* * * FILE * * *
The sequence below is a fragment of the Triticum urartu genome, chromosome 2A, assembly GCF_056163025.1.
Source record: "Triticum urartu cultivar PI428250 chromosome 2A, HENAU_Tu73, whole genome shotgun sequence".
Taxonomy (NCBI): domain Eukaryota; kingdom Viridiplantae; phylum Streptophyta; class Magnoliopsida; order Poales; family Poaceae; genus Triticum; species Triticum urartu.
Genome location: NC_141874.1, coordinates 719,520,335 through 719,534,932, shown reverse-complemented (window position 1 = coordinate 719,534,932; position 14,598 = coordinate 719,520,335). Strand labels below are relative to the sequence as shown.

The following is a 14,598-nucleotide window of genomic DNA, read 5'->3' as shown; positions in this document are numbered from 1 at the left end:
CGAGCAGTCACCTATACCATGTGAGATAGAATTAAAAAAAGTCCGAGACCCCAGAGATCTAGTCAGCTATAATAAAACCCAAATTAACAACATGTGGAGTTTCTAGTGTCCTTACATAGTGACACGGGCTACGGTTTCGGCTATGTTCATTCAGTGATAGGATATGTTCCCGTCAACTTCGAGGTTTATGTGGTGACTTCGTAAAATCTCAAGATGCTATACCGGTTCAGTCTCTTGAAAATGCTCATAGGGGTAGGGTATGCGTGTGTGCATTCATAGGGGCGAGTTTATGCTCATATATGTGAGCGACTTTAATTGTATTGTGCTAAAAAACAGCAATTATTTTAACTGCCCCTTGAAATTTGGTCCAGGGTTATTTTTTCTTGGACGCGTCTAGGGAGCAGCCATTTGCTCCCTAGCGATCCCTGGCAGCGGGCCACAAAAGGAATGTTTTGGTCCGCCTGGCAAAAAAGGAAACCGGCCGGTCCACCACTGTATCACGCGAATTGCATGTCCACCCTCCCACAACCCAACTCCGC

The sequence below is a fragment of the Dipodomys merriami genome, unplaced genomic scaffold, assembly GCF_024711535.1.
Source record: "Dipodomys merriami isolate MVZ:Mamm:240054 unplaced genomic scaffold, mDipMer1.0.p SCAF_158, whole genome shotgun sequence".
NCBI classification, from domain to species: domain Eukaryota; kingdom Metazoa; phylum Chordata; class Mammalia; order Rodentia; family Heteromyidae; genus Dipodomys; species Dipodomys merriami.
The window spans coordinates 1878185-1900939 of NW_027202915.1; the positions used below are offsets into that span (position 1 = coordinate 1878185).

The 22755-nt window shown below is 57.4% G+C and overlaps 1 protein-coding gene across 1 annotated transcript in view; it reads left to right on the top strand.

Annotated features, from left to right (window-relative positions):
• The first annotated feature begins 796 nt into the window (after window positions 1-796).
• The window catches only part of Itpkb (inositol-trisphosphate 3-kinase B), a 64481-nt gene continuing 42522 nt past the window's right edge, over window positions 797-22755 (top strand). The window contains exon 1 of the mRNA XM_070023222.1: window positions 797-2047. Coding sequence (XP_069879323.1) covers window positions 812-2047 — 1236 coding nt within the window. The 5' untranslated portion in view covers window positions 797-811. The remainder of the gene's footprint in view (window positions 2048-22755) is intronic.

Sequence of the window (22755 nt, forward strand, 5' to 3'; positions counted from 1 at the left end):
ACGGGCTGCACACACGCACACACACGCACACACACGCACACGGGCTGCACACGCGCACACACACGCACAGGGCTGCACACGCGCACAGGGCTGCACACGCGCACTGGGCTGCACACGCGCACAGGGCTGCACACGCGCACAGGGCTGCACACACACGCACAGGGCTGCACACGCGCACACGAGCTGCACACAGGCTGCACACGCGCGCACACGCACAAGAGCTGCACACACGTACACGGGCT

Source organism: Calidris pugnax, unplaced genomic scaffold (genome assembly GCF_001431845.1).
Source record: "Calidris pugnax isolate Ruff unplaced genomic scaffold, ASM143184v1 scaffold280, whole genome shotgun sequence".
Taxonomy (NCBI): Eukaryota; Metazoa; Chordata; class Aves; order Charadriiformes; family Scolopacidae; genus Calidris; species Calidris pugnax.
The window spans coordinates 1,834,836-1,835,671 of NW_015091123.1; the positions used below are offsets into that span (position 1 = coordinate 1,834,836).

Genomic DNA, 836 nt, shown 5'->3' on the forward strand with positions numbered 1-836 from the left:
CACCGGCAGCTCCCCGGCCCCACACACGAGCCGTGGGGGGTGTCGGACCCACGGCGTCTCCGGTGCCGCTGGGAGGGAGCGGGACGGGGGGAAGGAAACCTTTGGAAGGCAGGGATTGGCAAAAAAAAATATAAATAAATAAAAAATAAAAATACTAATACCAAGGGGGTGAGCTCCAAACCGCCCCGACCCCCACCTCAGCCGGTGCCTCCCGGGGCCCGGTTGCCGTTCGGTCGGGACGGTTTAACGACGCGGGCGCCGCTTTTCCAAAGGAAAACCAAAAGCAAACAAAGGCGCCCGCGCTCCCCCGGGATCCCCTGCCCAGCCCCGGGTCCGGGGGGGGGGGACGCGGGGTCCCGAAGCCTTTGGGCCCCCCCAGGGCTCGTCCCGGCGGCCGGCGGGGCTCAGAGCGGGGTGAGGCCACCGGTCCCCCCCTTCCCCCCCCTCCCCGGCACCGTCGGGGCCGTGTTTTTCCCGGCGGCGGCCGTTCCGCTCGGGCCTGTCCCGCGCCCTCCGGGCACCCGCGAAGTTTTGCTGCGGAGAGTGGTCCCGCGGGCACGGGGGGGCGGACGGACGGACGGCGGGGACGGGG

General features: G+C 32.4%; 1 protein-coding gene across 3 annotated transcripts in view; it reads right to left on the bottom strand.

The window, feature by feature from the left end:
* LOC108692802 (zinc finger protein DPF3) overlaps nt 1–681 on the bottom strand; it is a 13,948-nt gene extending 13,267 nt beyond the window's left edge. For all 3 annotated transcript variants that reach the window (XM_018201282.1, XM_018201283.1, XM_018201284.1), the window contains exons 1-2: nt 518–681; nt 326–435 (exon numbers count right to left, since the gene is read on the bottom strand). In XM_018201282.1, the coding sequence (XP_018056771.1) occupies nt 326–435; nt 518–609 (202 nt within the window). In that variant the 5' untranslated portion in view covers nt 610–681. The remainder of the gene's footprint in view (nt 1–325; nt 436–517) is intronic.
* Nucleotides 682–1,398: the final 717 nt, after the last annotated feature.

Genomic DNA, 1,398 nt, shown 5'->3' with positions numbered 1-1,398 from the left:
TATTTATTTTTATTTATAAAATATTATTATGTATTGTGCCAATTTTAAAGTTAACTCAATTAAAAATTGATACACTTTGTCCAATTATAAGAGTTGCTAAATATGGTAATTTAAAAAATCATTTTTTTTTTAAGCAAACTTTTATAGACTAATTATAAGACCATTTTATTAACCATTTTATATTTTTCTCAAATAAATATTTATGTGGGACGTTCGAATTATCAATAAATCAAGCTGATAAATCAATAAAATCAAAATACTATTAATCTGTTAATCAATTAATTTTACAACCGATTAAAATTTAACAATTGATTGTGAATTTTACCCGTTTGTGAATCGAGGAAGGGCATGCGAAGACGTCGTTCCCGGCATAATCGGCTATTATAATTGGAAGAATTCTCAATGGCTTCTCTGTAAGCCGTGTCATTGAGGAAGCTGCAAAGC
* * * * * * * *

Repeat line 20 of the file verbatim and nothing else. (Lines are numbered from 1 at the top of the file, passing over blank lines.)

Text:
The window spans coordinates 1,834,836-1,835,671 of NW_015091123.1; the positions used below are offsets into that span (position 1 = coordinate 1,834,836).